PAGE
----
|Trading Name||Jaws Flooring|
|Section||23F,19(1), 19A(3) and 3A(2)(a)(i)|
|Offence Date||20 August 2012|
|Description of Breach(es)||
Where under labout hire arrangement work was carried out for remuneration by workers for the Accused who was a client of a labour hire agent, in the course of the accused's trade or business, in relation to matters over which the accused had the capacity to exercise control the accused failed to so far as practicable to provide and maintain a working environment in which a worker was not exposed to hazards and by that failure contravened sections 23F, 19(1) and 19A(3) of the Occupational Safety and Health Act 1984
James DODDS trading as Jaws Flooring carries out residential flooring work with the assistance of self- employed persons and labour hire apprentices.
The victim was an apprentice carpenter on labour hire agreement between James DODDS and Housing industry Association limited. He had been working with James DODDS for approximately 6 months.
The incident occurred at 66 Tibradden Circle Ascot which is a residential dwelling.
That address is a workplace pursuant to section 3 of the OSH Act as it is a place where employees or self-employed persons work or are likely to be in the course of work.
SCOPE OF WORK
The scope of work was to construct a floating timber floor. The construction of the floating timber floor required reducing the width of the final floorboards to be laid adjacent to the walls. This is commonly known in the industry as ripping.
A table saw was used to rip the floorboards. A table saw is an electric saw fitted to the underside of a table with the saw blade protruding through a gap in the table. This particular table saw was a Triton Saw table which comes with a guard to be fitted on top of the table.
James DODDS did not install the guard on the table saw because it restricted the ability to cut the boards on a curve.
On 20th August 2012, the victim was shown how to use the rip saw table by a leading hand who subcontracted to James DODDS. The victim was shown to push the floor boards through until he got to ¾ of the way down the board and then to turn the board around to cut the last quarter so that he did not get close to the blade.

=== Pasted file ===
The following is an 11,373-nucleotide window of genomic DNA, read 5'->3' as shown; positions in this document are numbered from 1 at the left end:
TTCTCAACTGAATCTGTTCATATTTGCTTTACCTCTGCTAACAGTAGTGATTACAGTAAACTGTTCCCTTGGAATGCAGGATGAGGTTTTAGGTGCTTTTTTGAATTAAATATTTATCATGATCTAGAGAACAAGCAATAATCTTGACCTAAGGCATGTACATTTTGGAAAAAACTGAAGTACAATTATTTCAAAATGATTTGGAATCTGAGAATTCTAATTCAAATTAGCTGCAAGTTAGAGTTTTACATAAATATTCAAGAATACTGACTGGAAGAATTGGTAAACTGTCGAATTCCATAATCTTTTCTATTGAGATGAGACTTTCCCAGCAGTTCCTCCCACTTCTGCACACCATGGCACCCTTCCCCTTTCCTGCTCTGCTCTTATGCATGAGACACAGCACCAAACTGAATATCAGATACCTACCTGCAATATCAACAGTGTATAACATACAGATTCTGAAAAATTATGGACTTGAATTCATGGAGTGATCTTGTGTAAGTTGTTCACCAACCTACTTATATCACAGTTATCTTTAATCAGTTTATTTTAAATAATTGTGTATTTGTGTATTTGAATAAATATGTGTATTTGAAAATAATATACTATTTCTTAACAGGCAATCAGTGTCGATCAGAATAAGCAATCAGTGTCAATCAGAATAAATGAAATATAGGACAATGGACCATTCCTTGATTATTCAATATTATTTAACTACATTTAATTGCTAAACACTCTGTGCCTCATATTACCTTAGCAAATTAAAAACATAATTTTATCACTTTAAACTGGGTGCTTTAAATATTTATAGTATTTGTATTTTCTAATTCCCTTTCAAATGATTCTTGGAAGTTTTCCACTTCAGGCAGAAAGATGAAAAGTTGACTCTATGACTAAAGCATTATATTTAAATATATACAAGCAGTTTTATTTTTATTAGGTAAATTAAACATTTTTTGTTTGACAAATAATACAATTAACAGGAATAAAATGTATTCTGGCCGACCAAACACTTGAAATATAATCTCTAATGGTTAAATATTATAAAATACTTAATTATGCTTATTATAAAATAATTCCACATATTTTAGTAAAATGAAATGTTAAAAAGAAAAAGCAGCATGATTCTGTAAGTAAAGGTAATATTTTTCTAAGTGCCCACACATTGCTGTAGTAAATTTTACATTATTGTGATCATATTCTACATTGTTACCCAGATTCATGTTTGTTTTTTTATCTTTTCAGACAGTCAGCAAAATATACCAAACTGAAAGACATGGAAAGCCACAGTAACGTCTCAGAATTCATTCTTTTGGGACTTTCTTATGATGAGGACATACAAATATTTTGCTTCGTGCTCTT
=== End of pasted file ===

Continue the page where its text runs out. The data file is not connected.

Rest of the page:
The victim was laying the last part of floorboards in the hallway of the worksite. This required 4 or 5 boards to be cut down (ripped) to size.
The victim had ripped one of the floorboards to ¾ along its length when the board started to bounce on the saw table.
The floorboard was 120mm x 6mm and the victim was ripping 30mm off the width of the board which was 1200mm long.
The victim put his right hand on top of the board to stop the board from bouncing.
The saw bit down on the wood and pulled his right hand into the saw blade resulting in lacerations to the thumb, index and middle fingers of his right hand and tendon damage.
The hazard is common knowledge in the construction industry.
Employees that were exposed to that hazard were at risk of suffering serious injuries such as loss of finger/s or permanent loss of use.
It was practicable for the Accused to have used a jig saw to cut in the boards.
There was no cost to the accused as he already had jig saws on site.
The Accused entered a guilty plea and was convicted. The Magistrate fined the Accused $5,000 and ordered costs of $792.00
|Conviction Date||14 Aug 2015|
|Court||Magistrates Court of Western Australia - Perth|